How To Become A Musician Jingle Writer
You’ve decided you want to become a musician jingle writer and need a place to start. Becoming a jingle writer takes a lot of patience and hard work, motivation and determination, as well as the ability to accept rejection and rise above the competition.
- Study advertising techniques. Before you can become a successful jingle writer, you need a basic understanding of what advertising is and is not as well as various advertising methods and strategies. This includes consumer behavior and why advertising works. Even jingle writers who write for television or radio shows benefit from learning advertising basics. Basic advertising courses are available at most community colleges, and there are many self-study books available on the market.
- Observe and make notes. Listen to as many different types of jingles as possible. These can be from television commercials, radio commercials, announcements, television show introductions and business slogans. Make notes as to what makes the jingle work, why the jingle is effective and why it catches and holds your attention.
- Determine the market. Any jingle writer needs to know the market. Who is the target audience? What is the purpose of the jingle – to make a purchase for a product, to attract people to an event, to create a familiar opening to a sit-com? Knowing the market before you become a jingle writer will help you to create a better portfolio and market yourself to the appropriate markets.
- Create a portfolio and writing samples. Build a strong portfolio that includes previous experience and clients, relevant educational experiences and samples. Your portfolio needs to contain written samples as well as an audio sample. Write several jingles for existing products, services, businesses and television shows. You won’t be trying to sell these specific samples, but they are necessary to give potential clients an idea of what you are capable of. Any experience you have should be highlighted, no matter how small or seemingly insignificant. If you once wrote a jingle for your friend’s home business or for the community youth group, include that in your portfolio. Make your portfolio stand out from the rest. Clients want to see what makes you different from every other jingle writer out there.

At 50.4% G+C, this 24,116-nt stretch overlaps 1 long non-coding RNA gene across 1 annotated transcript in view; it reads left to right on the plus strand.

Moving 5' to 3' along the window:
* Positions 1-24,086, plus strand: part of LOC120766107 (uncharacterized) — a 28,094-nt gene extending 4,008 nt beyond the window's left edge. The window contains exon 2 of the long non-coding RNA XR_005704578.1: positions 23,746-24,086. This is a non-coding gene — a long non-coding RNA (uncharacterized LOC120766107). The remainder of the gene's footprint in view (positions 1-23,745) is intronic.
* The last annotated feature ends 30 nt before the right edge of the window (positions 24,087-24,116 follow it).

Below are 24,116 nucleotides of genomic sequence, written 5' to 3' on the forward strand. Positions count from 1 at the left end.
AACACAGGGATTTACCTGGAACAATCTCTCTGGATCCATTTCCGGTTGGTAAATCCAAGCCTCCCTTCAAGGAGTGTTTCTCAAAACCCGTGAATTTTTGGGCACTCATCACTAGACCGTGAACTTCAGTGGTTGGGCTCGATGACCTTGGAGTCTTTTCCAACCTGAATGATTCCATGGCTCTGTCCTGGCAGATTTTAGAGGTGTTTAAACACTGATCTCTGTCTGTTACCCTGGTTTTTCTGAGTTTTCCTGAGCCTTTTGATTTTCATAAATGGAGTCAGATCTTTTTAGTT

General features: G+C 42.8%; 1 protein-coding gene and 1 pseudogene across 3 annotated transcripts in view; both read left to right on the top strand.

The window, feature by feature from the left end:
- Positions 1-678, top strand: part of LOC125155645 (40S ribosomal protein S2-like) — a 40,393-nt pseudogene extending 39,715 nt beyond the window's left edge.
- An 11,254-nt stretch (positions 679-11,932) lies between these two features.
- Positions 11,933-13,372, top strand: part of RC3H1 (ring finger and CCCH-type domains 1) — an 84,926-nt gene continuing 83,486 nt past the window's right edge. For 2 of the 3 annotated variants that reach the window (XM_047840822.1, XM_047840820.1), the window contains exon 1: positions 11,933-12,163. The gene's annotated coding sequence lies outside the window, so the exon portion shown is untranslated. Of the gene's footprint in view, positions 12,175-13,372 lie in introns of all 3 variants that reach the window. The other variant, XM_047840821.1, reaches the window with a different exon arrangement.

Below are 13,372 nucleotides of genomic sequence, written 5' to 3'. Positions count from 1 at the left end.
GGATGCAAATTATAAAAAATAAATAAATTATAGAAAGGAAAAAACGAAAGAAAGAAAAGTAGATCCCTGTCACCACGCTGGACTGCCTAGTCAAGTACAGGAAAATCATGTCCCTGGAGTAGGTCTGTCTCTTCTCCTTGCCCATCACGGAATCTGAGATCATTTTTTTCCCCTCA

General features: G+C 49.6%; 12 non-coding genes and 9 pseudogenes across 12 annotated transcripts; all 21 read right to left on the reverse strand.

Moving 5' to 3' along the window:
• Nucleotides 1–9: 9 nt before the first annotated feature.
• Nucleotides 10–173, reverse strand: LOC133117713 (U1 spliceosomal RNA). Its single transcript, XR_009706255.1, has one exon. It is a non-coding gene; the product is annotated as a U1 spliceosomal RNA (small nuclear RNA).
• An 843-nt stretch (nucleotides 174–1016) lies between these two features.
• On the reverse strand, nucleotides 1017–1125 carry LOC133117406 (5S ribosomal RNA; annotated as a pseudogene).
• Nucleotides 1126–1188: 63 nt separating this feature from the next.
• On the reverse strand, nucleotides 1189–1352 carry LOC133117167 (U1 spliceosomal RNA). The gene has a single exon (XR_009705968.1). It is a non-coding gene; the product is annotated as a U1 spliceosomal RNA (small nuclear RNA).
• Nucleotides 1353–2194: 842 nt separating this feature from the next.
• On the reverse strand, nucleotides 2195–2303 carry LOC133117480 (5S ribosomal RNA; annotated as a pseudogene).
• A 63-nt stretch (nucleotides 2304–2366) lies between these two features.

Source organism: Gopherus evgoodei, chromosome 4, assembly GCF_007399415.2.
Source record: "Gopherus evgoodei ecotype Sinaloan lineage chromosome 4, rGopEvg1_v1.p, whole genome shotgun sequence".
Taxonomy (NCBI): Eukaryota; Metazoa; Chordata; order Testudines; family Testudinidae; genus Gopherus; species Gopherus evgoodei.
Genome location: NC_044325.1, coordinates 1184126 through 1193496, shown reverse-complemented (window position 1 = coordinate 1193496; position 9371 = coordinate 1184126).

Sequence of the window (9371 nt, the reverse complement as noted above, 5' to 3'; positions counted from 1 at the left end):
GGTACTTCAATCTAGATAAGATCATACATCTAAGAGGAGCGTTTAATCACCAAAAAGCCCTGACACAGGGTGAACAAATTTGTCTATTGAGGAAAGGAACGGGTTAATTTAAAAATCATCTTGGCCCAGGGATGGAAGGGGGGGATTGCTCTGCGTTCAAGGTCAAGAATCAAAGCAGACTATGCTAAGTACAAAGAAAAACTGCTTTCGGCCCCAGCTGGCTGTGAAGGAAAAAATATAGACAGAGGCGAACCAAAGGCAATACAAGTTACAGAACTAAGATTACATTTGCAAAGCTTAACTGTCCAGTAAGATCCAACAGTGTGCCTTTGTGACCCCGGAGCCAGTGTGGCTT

- Market yourself. Start small with local organizations and businesses. They may not pay as much, but will certainly help to build your portfolio, regardless of pay. Make yourself known in the community and online. Set up a website for yourself and include a few samples. Print up some professional looking business cards. Get the word out about who you are, what you have to offer, and why the client should hire you. Attend conferences and workshops; join writer’s groups and organizations to build a strong network.
- Be patient and persistent. Rejection is part of the process as you become a jingle writer. You are likely to hear “no” or “I’m not interested” much more often then you will hear a yes. The more you get your name out there, the more yes’s you will get. If it’s necessary, do a few free jingles here and there just to get your name out. Make sure you let the client know ahead of time that this is a onetime deal and what your usual rate is. Do not make it a habit of giving out free work.